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Or, as Lear, I pour'd forth the deep imprecation,
By my daughters of kingdom and reason deprived;
Till, fired by loud plaudits and self-adulation,
I regarded myself as a Garrick revived.
Ye dreams of my boyhood, how much I regret you! Unfaded your memory dwells in my breast*; Though sad and deserted, I ne'er can forget you; Your pleasures may still be in fancy possest.
To Idat full oft may remembrance restore me,
While fate shall the shades of the future unroll!
Since darkness o'ershadows the prospect before me,
More dear is the beam of the past to my soul.
* "Your memory beams through this agonized breast."
"I thought this poor brain, fever'd even to madness,
Of tears, as of reason, for ever was drain'd;
But the drops which now flow down this bosom of sadness,
Convince me the springs have some moisture retain❜d.
"Sweet scenes of my childhood! your blest recollection
Has wrung from these eyelids, to weeping long dead,
In torrents the tears of my warmest affection,
The last and the fondest I ever shall shed."
But if, through the course of the years which await me,
Some new scene of pleasure should open to view,
I will say, while with rapture the thought shall elate me,
"Oh! such were the days which my infancy knew."
In thee I fondly hoped to clasp
A friend, whom death alone could sever; Till envy, with malignant grasp,
Detach'd thee from my breast for ever.
True she has forced thee from my breast,
Yet in my heart thou keep'st thy seat;
There, there thine image still must rest,
Until that heart shall cease to beat.
And, when the grave restores her dead,
When life again to dust is given,
On thy dear breast I'll lay my head-
Without thee, where would be my
* Printed in the private volume only.-ED.
665 Αστὴς πρὶν μὲν ἔλαμπες ἐνὶ ζωοῖσιν ἑῷος.”
OH, Friend! for ever loved, for ever deart,
What fruitless tears have bathed thy honour'd bier!
What sighs re-echo'd to thy parting breath,
Whilst thou wast struggling in the pangs of death!
Could tears retard the tyrant in his course;
Could sighs avert his dart's relentless force;
Could youth and virtue claim a short delay,
Or beauty charm the spectre from his prey;
Thou still hadst lived to bless my aching sight,
Thy comrade's honour, and thy friend's delight.
If yet thy gentle spirit hover nigh
The spot where now thy mouldering ashes lie,
* These lines were printed in the private volume, the title being "Epitaph on a beloved Friend." The motto was added in the first edition of Hours of Idleness.-ED.
"Oh, Boy! for ever loved, for ever dear."- Private volume.-ED.
"Though low thy lot, since in a cottage born,
No titles did thy humble name adorn;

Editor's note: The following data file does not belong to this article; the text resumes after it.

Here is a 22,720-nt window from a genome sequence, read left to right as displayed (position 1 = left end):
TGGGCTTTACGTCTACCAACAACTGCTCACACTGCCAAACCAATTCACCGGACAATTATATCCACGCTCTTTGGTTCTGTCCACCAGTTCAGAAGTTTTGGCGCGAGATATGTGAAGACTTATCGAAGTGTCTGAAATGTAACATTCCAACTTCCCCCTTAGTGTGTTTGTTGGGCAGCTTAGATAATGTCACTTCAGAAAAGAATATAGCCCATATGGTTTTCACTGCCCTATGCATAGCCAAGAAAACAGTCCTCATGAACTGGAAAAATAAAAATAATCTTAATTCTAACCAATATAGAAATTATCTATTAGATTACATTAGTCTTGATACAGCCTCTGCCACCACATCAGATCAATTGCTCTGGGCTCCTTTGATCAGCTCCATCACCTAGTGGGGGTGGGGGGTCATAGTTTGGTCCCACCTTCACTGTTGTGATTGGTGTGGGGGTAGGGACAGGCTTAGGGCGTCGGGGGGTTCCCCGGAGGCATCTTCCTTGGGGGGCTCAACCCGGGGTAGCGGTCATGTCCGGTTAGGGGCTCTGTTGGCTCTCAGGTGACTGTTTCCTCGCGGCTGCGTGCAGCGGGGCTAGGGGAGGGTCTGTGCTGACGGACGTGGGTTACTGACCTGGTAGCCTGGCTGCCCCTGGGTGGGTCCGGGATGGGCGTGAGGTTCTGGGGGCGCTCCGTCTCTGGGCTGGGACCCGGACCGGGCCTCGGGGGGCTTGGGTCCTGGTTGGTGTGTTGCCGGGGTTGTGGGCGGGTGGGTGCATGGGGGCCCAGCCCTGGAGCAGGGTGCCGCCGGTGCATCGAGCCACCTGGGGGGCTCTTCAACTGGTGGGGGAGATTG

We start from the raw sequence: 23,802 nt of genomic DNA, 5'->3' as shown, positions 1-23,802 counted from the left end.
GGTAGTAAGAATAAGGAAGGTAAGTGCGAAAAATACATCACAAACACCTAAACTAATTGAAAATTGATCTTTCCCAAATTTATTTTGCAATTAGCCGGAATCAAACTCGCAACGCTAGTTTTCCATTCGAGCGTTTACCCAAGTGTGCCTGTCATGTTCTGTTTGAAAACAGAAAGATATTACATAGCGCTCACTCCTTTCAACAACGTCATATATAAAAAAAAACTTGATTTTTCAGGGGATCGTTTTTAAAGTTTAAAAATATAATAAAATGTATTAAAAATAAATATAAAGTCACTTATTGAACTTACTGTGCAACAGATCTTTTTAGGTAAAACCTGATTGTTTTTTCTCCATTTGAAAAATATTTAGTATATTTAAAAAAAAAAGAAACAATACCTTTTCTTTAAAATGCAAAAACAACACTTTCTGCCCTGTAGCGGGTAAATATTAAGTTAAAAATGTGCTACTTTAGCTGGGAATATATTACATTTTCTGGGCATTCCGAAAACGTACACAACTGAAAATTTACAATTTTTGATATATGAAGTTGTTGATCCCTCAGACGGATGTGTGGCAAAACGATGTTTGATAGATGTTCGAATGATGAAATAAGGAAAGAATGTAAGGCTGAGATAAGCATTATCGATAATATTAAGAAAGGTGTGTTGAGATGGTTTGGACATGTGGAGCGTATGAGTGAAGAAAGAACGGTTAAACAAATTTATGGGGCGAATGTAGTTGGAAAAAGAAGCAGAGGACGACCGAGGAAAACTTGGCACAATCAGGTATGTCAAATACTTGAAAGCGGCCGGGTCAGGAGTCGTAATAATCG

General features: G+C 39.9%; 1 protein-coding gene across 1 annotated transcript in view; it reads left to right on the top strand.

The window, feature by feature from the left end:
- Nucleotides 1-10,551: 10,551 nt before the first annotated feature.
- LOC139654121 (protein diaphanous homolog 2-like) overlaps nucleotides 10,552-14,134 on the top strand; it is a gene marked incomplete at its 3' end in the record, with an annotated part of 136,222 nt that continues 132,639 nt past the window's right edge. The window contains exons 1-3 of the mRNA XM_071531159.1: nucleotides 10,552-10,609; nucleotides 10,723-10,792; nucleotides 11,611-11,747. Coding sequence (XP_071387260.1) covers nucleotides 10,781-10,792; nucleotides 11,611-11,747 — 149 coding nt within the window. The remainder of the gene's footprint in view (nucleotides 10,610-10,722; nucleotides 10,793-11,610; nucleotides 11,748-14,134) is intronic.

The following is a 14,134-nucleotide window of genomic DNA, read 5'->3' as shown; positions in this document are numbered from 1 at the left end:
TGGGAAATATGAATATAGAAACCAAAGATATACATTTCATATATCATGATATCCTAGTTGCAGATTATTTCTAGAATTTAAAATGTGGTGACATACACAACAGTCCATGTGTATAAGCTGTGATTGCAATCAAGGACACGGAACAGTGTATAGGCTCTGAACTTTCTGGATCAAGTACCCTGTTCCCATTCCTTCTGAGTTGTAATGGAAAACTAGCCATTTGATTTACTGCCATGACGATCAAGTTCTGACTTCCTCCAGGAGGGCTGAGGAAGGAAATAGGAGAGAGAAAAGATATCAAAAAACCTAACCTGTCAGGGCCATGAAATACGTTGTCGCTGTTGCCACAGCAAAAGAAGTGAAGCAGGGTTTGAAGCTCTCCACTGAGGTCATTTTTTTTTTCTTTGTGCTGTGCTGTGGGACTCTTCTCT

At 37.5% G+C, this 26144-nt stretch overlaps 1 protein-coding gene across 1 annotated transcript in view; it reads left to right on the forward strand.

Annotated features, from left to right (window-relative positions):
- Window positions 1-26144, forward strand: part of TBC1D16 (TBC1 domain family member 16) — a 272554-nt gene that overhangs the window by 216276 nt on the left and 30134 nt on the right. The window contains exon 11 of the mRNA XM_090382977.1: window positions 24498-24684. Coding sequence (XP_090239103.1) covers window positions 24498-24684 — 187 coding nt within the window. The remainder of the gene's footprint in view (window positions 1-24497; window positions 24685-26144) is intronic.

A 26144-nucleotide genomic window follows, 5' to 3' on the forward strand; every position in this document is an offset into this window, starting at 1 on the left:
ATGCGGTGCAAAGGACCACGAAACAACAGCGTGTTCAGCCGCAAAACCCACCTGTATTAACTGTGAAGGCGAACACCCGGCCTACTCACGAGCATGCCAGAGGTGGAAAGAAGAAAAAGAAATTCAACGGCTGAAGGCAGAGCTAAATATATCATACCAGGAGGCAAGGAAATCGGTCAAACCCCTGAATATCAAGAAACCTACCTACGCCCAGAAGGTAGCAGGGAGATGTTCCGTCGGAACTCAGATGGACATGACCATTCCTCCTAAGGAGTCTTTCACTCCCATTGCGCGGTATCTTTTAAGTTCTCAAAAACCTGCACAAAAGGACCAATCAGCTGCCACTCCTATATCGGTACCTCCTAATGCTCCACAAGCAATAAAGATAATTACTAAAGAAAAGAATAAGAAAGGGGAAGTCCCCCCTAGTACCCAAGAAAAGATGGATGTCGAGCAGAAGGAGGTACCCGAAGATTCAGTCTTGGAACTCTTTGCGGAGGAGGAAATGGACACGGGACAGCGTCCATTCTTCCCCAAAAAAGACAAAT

To me far dearer was thy artless love
Than all the joys wealth, fame, and friends could prove:
For thee alone I lived, or wish'd to live;
Oh God! if impious, this rash word forgive!
Heart-broken now, I wait an equal doom,
Content to join thee in thy turf-clad tomb;
Where, this frail form composed in endless rest,
I'll make my last cold pillow on thy breast;
Here wilt thou read, recorded on my heart,
A grief too deep to trust the sculptor's art.
No marble marks thy couch of lowly sleep,
But living statues there are seen to weep;
Affliction's semblance bends not o'er thy tomb,
Affliction's self deplores thy youthful doom.
What though thy sire lament his failing line,
A father's sorrows cannot equal mine!
Though none like thee his dying hour will cheer,
Yet other offspring soothe his anguish here:
But who with me shall hold thy former place?
Thine image what new friendship can efface?
Ah none!-a father's tears will cease to flow,
Time will assuage an infant brother's woe;
To all, save one, is consolation known,
While solitary friendship sighs alone.
That breast where oft in life I've laid my head,
Will yet receive me mouldering with the dead;
This life resign'd, without one parting sigh,
Together in one bed of earth we'll lie!
Together share the fate to mortals given,
Together mix our dust, and hope for heaven."
Such was the conclusion in the private volume.-ED.
WHEN, to their airy hall, my fathers' voice
Shall call my spirit, joyful in their choice;
When, poised upon the gale, my form shall ride,
Or, dark in mist, descend the mountain's side;
Oh may my shade behold no sculptured urns
To mark the spot where earth to earth returns!
* No lengthen'd scroll, no praise-encumber'd stone;
My epitaph shall be my name alone:
If that with honour fail to crown my clay,
Oh may no other fame my deeds repay!
That, only that, shall single out the spot;
+ By that remember'd, or with that forgot.
* "No lengthen'd scroll of virtue and renown.”
Private volume, and first edition of Hours of Idleness.—ED.
"By that remember'd, or for e'er forgot."-Private volume.—ED.